Promising Career Path
While vocational school may not be for everyone, it can offer a promising career path with less of the financial risk that’s been associated with traditional four-year universities. As the story of Mr. Friend illustrates, young men and women can find themselves in lucrative and fulfilling positions in a short amount of time when they are willing to investigate, and then dedicate themselves to, a skilled trade.
5 thoughts on “Vocational Schools Offer Promising Career Paths”
Though completing a “program” is a great achievement, just taking a short duration class can open oppurtinities for those who work hard, have a good work ethic, and are willing to learn new skills.
I recently finished teaching a 40 hour long GMAW class. Within 2 weeks I received a text message from one of the students that he had passed his welding test at a local manufacturer.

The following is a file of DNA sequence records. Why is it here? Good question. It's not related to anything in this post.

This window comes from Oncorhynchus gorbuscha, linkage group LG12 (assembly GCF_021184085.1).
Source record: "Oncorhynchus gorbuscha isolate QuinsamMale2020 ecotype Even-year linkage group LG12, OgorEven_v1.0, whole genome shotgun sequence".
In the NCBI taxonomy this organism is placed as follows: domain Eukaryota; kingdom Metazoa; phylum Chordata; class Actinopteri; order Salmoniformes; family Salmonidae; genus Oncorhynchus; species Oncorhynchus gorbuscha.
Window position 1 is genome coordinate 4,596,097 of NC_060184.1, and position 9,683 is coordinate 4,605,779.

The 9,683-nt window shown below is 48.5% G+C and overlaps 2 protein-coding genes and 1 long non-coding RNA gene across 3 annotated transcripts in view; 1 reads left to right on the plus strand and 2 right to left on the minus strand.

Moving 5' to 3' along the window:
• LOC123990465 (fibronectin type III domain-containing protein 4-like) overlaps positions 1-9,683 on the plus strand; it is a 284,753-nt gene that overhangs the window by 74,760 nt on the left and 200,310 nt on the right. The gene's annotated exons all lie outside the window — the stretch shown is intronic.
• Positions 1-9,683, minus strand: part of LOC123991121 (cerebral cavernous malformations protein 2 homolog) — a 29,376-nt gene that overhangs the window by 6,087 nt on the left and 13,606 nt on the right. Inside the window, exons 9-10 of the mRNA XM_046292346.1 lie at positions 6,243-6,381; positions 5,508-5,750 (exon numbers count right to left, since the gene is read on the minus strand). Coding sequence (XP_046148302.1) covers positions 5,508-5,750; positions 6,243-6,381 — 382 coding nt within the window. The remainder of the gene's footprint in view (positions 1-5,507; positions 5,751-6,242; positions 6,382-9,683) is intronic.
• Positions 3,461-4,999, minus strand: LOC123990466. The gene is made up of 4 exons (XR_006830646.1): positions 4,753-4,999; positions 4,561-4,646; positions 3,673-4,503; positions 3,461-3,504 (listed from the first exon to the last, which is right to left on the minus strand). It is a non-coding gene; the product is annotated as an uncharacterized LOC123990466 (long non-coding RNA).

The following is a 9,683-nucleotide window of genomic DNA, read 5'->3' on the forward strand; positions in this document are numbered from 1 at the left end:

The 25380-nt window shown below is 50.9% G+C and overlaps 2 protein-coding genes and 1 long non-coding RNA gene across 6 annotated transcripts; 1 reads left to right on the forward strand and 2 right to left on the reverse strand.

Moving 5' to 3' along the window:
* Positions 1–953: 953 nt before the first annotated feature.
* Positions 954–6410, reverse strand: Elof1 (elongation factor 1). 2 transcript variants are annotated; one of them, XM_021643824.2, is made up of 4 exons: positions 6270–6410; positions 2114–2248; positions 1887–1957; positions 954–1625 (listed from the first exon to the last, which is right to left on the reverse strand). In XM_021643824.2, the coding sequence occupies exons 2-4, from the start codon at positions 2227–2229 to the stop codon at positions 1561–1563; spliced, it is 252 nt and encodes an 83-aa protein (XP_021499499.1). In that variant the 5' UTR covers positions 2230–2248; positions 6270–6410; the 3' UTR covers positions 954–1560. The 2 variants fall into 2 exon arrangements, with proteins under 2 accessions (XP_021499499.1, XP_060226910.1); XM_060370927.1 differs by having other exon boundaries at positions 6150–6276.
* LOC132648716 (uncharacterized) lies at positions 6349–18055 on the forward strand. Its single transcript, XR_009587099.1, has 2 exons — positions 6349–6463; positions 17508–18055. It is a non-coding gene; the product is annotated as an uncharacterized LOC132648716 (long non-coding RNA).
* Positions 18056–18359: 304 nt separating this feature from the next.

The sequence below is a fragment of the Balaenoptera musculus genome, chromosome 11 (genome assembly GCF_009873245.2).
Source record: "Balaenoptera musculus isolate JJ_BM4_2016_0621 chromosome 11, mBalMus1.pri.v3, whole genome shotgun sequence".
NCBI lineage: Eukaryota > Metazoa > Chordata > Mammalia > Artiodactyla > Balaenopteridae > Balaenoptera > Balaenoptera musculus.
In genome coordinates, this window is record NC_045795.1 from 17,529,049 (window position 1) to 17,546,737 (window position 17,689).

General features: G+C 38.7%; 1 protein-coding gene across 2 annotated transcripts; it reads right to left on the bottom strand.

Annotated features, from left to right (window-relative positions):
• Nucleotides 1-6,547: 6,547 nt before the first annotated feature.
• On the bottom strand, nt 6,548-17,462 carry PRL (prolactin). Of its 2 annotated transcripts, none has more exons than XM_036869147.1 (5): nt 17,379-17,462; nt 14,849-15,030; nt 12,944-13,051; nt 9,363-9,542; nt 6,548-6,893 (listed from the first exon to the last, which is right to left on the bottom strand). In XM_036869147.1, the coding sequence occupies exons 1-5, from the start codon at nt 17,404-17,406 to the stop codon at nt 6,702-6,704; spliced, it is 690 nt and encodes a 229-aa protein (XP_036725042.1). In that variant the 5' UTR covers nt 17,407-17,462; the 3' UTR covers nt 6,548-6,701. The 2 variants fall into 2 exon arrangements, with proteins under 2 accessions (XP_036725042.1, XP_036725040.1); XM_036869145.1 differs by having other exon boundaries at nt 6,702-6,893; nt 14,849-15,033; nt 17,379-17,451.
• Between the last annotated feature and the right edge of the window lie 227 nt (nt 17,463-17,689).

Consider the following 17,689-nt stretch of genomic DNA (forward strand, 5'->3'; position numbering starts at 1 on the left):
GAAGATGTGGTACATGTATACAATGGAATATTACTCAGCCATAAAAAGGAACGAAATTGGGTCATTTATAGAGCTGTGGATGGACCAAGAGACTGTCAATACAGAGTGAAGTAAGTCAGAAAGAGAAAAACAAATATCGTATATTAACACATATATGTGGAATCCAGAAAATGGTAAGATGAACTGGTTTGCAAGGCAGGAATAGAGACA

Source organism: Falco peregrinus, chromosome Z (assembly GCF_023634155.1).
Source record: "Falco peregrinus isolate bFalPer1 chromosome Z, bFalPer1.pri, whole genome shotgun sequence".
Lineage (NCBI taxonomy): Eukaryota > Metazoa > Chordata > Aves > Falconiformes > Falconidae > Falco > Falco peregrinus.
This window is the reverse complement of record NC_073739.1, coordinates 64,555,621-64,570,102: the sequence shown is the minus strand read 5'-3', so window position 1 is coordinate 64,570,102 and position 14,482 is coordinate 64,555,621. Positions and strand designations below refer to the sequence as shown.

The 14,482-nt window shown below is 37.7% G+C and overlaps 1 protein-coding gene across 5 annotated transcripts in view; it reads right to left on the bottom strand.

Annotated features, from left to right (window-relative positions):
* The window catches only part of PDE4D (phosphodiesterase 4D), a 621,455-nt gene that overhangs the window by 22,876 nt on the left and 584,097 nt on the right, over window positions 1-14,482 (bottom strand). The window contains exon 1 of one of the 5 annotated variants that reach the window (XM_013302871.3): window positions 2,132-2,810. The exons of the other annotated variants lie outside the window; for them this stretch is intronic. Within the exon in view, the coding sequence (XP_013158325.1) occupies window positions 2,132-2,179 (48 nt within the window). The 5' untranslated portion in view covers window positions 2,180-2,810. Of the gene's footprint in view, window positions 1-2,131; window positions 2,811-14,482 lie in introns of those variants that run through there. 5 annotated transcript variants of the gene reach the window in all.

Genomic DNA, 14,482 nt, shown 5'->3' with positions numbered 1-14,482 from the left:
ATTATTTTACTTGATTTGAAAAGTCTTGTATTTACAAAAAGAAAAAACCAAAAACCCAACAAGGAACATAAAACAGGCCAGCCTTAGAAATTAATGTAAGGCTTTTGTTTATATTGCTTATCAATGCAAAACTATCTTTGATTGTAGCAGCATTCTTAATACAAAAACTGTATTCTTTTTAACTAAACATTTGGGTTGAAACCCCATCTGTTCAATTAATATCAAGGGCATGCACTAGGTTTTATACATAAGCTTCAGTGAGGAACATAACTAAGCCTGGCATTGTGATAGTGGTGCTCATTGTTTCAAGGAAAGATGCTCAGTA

Though not a top paying job in the welding industry it was still a significant change from no training and experience to being able to change careers. All from 40 hours of training that included 34 hours of shop time 6 hours of classroom.
I think there are some tremendous opportunities for high school students to develop skills suitable for well paying jobs while still in HS.
In the early 80’s I was blessed with making over 2x the minimum wage welding on trailers for a major manufacturer of portable generators and lighting trailers. No community college needed.
You won’t find anyone with more hand eye coordination than a 16 year old kid. Focus and commitment may be another issue but I know 30 year olds that STILL don’t know what they want to do.